If Vick didn’t pay a reasonable price for his sins, it would be one thing. But he torched his career, blew a lucrative contract, went bankrupt, spent 19 months in prison and became a public pariah. That wasn’t a reasonable price? Every prison sentence has four goals: remove a lawbreaking person from society; assess an appropriate penalty; incarcerate the individual as a deterrence from ever breaking the law again; and hopefully, rehabilitate him or her to become a contributing and upstanding member of society. With Vick, the first three goals were accomplished. The fourth goal seems to have been accomplished. What more do you want? Deny him a chance to make a living? Under what constitutional umbrella? The man paid his price.
Yeah, if I spent enough time looking at electrocution photos and rape stand photos, I’d inevitably end up despising him. But dogfighting isn’t much more abhorrent than some of the other ways we abuse animals. Ever watch what happens when a deer gets shot by a hunter but doesn’t die right away? Ever watch a group of turkeys get slaughtered for Thanksgiving? Ever watch how a mink coat gets made? Ever research what happens to greyhounds once they stop racing? Hell, I plowed through a veal chop at dinner a few weeks ago. It was delicious. Does that mean I condone the creepy veal industry? Implicitly, yeah, it kinda does. Why didn’t it bother me as I was putting salt on my chop and oooohing and ahhhhing about how tender the meat was? I don’t know. I wish I knew. More of us are hypocrites about this stuff than we realize.
2. Generations of people grew up with dogfighting in the South (especially in poorer regions), and it’s like anything else: Sometimes you don’t fully realize something is wrong if you never knew anything else. We cannot ignore the cultural elements here. Not everyone likes dogs or sees them as companions, guardians or family members. I have friends who regard dogs warily and act rattled around them. Certain religions believe dogs are unclean. (I once lived in a West Hollywood neighborhood heavy with Hasidic and Orthodox Jews, some of whom could barely conceal their disgust with the Dooze. A few even hissed at her. This drove my wife crazy, but hey, dogs mean different things to different people.) When Vick’s initial comeback was receiving so much attention last summer, I dined with “30 for 30” filmmaker Steve James (a Virginia native like Vick), who wondered if Vick’s saga was more racially driven than anyone realized. James grew up with African-Americans who were terrified of dogs because of what happened in the 1960s and earlier, when police frequently used attack dogs to “quell” racial protests. Could a mistrust of dogs be handed down to future generations? Of course. Again, not everyone likes dogs.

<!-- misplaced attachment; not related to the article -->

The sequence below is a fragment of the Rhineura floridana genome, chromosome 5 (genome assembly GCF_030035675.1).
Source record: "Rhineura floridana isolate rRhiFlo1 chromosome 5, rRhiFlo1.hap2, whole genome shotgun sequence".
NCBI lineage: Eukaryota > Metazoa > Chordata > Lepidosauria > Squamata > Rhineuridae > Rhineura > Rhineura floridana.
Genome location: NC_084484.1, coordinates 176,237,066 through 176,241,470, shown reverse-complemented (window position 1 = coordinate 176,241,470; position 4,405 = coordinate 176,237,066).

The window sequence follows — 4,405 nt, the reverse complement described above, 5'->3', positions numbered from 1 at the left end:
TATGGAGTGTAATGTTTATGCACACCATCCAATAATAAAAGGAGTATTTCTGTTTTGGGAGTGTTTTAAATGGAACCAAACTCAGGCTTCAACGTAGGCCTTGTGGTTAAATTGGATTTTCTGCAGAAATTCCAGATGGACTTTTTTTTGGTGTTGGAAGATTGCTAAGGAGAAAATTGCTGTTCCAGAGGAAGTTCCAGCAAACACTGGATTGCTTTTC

When Vick renounced dogfighting, many people (my wife included) thought he did so because it was the politically correct move. But what if he really did realize it was wrong? Maybe he never grew up with pooches that licked his face and jumped around happily when he came home. Maybe he never played fetch with dogs, took them swimming at special dog beaches, took them hiking or did anything that would humanize them. Had he done any of those things, it would have bothered him as his pit bulls were ripping each other apart. Can I blame him for organizing an illegal underground gambling ring, breaking the law and surrounding himself with the wrong people? Of course. Do I think he should have paid a price? Yes. And he did.
3. Much like how O.J. Simpson raised awareness about domestic abuse, Vick did the same for animal abuse. Both men did it unwittingly and disgraced themselves in the process, but there’s a crucial difference: By continuing his football career, becoming an animal rights activist and repeatedly acknowledging his mistakes, Vick will do more good than harm. That’s what made it so crazy when PETA protested during the early stages of Vick’s comeback. What was it protesting? That a contrite person who paid for his sins and vowed to be an animal rights advocate … um … shouldn’t do those things? An organization allegedly devoted to the welfare of animals chose to antagonize someone who, whether it liked it or not, could now improve the welfare of animals. Savvy! But hey, that’s America in the 21st century for you: Extremists tend to favor being extreme over exercising common sense.